There were nine new singles in Billboard magazine this week. Six of them reached the Top 40, while four were Top 10 hits. Additionaly, there were two #1 singles, by Roberta Flack and Andy Kim. Elton John shows up with a song that would be a #1 single nearly two decades later. Chicago lends their own sound to a plea for unity as a marriage is falling apart. Joe Cocker and James Brown give their unique sounds an outlet as well, while The Temptations look to past glories. Curtis Mayfield does a "Kung Fu" song that predates the novelty single that Carl Douglas recorded. Finally, two nephews of an established singer show up with a remake.
There are several past issues of Billboard over at Google Books, including the June 22, 1974 edition. The full Hot 100 list can be found on page 64. An article on page 20 mentions the marriage of Sly Stone to Kathy Silva before a concert at Madison Square Garden. At least he didn't have too much trouble booking a band for the reception. Silva would eventually leave Stone in 1976. On page 46 is yet another story of a country singer having a song pitched in an opportune manner. This time, it was Don Williams and he was getting gas at the time. The attendant's song, "I Wouldn't Want to Live if You Didn't Love Me," would be his first #1 hit.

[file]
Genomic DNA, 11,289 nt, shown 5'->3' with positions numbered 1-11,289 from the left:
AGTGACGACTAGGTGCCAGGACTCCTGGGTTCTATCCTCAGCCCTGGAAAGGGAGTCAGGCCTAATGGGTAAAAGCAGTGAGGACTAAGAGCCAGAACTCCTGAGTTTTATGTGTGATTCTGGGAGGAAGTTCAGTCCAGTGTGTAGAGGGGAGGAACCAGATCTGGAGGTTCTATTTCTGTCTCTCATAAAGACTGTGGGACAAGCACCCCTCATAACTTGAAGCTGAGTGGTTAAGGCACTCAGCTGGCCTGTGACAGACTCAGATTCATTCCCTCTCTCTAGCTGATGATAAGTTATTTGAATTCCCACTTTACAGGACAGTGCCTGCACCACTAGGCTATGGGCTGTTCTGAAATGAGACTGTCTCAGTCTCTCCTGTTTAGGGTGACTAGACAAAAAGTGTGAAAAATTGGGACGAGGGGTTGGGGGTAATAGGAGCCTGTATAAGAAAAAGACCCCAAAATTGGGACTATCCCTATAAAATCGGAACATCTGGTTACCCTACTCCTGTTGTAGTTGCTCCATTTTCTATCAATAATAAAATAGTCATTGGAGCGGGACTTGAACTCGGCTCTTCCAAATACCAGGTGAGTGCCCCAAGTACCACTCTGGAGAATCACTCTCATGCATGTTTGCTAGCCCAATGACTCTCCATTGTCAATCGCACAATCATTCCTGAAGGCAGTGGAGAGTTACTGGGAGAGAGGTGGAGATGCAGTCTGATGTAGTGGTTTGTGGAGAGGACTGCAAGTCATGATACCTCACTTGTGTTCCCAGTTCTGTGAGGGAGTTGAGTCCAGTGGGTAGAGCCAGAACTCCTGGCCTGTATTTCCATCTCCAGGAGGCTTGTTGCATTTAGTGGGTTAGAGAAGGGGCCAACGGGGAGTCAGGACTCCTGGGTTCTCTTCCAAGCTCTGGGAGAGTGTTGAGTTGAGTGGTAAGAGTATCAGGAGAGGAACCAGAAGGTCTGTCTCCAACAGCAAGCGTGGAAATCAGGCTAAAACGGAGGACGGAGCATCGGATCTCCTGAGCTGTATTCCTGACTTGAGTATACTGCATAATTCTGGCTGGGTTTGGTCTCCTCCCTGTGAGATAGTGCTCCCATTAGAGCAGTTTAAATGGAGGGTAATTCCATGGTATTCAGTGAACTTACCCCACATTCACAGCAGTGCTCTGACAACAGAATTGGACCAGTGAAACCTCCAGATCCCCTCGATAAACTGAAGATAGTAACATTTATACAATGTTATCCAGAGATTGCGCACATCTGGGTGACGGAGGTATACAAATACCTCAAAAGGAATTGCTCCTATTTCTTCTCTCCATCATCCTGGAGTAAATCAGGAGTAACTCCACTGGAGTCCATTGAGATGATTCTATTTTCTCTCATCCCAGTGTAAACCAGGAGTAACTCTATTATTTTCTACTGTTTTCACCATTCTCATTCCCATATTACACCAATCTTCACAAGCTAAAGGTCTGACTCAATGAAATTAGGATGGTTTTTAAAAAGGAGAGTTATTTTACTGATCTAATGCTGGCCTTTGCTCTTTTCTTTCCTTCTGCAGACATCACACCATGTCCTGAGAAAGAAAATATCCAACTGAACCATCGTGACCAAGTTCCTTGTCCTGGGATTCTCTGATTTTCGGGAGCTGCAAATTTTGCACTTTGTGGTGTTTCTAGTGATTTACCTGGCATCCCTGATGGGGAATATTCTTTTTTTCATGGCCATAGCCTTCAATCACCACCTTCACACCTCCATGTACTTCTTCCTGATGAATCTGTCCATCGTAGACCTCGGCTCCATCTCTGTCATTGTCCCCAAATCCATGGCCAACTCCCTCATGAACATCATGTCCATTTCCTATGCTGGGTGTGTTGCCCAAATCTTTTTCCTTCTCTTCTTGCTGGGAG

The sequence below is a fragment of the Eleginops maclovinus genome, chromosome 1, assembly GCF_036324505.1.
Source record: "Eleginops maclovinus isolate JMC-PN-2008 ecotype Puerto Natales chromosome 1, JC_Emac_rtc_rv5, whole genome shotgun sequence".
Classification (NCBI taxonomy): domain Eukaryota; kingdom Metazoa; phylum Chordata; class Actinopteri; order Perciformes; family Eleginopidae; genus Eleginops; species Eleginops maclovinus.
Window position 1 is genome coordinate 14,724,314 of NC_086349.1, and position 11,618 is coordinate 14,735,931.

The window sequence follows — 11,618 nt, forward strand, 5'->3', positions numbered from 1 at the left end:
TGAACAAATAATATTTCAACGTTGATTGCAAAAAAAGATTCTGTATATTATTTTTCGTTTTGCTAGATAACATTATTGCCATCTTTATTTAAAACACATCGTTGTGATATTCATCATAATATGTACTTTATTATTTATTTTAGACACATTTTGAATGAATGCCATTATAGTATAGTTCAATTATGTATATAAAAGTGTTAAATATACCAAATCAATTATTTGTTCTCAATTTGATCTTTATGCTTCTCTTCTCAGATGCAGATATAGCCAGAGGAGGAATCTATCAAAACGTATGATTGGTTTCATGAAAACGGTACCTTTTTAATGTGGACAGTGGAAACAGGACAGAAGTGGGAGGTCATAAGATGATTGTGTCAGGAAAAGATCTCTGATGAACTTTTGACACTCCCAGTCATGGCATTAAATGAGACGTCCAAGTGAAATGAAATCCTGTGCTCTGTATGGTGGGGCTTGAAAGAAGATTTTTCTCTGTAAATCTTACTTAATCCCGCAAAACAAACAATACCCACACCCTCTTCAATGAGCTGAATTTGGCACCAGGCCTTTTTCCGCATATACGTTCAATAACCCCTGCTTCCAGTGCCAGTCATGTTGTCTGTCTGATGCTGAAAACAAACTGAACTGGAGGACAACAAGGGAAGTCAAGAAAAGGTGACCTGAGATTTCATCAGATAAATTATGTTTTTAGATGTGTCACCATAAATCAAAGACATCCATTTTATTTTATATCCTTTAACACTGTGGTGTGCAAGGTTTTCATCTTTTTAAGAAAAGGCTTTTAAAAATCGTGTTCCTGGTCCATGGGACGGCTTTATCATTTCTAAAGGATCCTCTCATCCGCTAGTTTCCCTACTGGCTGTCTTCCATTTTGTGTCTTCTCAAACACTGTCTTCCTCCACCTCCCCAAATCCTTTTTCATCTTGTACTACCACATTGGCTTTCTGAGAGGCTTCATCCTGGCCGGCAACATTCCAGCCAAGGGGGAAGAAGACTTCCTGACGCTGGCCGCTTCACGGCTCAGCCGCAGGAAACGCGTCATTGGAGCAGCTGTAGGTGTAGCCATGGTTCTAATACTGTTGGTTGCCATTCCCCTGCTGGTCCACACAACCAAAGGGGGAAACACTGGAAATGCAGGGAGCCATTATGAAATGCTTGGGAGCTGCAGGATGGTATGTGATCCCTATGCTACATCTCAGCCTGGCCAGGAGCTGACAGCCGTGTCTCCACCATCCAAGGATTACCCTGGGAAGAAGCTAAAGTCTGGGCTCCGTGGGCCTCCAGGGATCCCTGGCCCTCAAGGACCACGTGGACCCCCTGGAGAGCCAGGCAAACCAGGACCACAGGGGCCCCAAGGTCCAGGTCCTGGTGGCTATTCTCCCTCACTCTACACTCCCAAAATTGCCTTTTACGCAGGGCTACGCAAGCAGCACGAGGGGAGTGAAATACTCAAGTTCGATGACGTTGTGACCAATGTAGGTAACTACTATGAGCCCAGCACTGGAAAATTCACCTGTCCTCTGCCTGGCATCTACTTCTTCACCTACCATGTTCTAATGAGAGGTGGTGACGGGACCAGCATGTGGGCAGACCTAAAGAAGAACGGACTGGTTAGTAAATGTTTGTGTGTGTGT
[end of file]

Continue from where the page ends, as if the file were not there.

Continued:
Elton John - "Don't Let The Sun Go Down On Me"
(Debuted #70, Peaked #2, 15 Weeks on chart)
When composing "Don't Let the Sun Go Down On Me," Elton John and Bernie Taupin were interested in making it a little more complex than they usually did. So when they recorded it, they attempted to go all out on it. For the brass parts, Tower of Power was hired. When they tried to get a Beach Boys-type backing harmony, they brought in two of the members of that group (Carl Wilson and Bruce Johnston) and Toni Tennille to provide the voices. Actually, what they tried was to add in several voices on top of those -- including members of America, Three Dog Night and Dusty Springfield -- but decided it was just too much.
Along with the non-single "Candle in the Wind," this would be one of the 1970s songs John would revisit later in his career. "Don't Let the Sun Go Down On Me" would hit again in 1991/'92 as a duet with George Michael, where it went to #1 on the Hot 100.
Roberta Flack - "Feel Like Makin' Love"
(Debuted #78, Peaked #1, 16 Weeks on chart)
Roberta Flack was at the top of her game between 1972-'74. In that span, she released five singles that made the Hot 100 and three of them reached the #1 position. And one of the other two (a duet with Donny Hathaway called "Where is the Love") went to #5. While that string would end with "Feel Like Making Love," Flack remained active, charting for another two decades.
A smooth vocal performance by Flack, "Feel Like Makin' Love" was a #1 single on the pop, R&B and adult contemporary charts. This shouldn't be confused with a song she did in 1982 in a similar style called "Making Love" (and also charted on several formats) for the soundtrack of the movie of the same name.
James Brown - "My Thang"
(Debuted #79, Peaked #29, 13 Weeks on chart)